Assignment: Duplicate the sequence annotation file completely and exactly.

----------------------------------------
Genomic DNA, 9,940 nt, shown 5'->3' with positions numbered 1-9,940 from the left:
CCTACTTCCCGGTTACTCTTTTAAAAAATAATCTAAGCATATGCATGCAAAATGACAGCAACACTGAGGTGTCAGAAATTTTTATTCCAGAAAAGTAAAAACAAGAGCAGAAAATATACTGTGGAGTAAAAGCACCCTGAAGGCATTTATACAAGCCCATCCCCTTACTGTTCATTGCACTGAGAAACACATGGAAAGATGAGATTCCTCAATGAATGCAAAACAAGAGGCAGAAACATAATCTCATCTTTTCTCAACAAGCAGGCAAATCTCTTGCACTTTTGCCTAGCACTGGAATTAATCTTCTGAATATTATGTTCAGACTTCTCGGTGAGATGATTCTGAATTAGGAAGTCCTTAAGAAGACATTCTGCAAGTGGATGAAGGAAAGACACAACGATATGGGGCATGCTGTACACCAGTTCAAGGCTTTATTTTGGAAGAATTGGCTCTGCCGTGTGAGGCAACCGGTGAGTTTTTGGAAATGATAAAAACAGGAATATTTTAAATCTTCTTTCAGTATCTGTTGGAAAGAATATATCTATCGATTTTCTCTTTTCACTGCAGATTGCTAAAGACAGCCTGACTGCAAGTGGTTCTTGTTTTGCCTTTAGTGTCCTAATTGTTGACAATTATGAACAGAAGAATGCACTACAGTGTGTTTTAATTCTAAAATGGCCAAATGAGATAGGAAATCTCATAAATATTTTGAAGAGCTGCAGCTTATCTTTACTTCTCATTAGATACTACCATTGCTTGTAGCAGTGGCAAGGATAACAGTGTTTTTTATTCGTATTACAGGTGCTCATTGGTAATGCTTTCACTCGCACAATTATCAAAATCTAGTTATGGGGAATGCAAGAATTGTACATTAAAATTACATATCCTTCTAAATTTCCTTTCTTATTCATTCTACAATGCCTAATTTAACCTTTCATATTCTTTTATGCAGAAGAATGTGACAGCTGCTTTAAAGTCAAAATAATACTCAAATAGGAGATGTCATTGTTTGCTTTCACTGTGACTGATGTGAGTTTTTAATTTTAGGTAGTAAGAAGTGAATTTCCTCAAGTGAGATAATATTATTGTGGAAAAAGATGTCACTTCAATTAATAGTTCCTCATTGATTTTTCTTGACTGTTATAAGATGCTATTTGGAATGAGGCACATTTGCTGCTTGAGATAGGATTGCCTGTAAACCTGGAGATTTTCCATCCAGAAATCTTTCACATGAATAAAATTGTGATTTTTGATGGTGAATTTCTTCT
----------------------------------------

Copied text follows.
Genomic DNA, 9,940 nt, shown 5'->3' with positions numbered 1-9,940 from the left:
CCTACTTCCCGGTTACTCTTTTAAAAAATAATCTAAGCATATGCATGCAAAATGACAGCAACACTGAGGTGTCAGAAATTTTTATTCCAGAAAAGTAAAAACAAGAGCAGAAAATATACTGTGGAGTAAAAGCACCCTGAAGGCATTTATACAAGCCCATCCCCTTACTGTTCATTGCACTGAGAAACACATGGAAAGATGAGATTCCTCAATGAATGCAAAACAAGAGGCAGAAACATAATCTCATCTTTTCTCAACAAGCAGGCAAATCTCTTGCACTTTTGCCTAGCACTGGAATTAATCTTCTGAATATTATGTTCAGACTTCTCGGTGAGATGATTCTGAATTAGGAAGTCCTTAAGAAGACATTCTGCAAGTGGATGAAGGAAAGACACAACGATATGGGGCATGCTGTACACCAGTTCAAGGCTTTATTTTGGAAGAATTGGCTCTGCCGTGTGAGGCAACCGGTGAGTTTTTGGAAATGATAAAAACAGGAATATTTTAAATCTTCTTTCAGTATCTGTTGGAAAGAATATATCTATCGATTTTCTCTTTTCACTGCAGATTGCTAAAGACAGCCTGACTGCAAGTGGTTCTTGTTTTGCCTTTAGTGTCCTAATTGTTGACAATTATGAACAGAAGAATGCACTACAGTGTGTTTTAATTCTAAAATGGCCAAATGAGATAGGAAATCTCATAAATATTTTGAAGAGCTGCAGCTTATCTTTACTTCTCATTAGATACTACCATTGCTTGTAGCAGTGGCAAGGATAACAGTGTTTTTTATTCGTATTACAGGTGCTCATTGGTAATGCTTTCACTCGCACAATTATCAAAATCTAGTTATGGGGAATGCAAGAATTGTACATTAAAATTACATATCCTTCTAAATTTCCTTTCTTATTCATTCTACAATGCCTAATTTAACCTTTCATATTCTTTTATGCAGAAGAATGTGACAGCTGCTTTAAAGTCAAAATAATACTCAAATAGGAGATGTCATTGTTTGCTTTCACTGTGACTGATGTGAGTTTTTAATTTTAGGTAGTAAGAAGTGAATTTCCTCAAGTGAGATAATATTATTGTGGAAAAAGATGTCACTTCAATTAATAGTTCCTCATTGATTTTTCTTGACTGTTATAAGATGCTATTTGGAATGAGGCACATTTGCTGCTTGAGATAGGATTGCCTGTAAACCTGGAGATTTTCCATCCAGAAATCTTTCACATGAATAAAATTGTGATTTTTGATGGTGAATTTCTTCT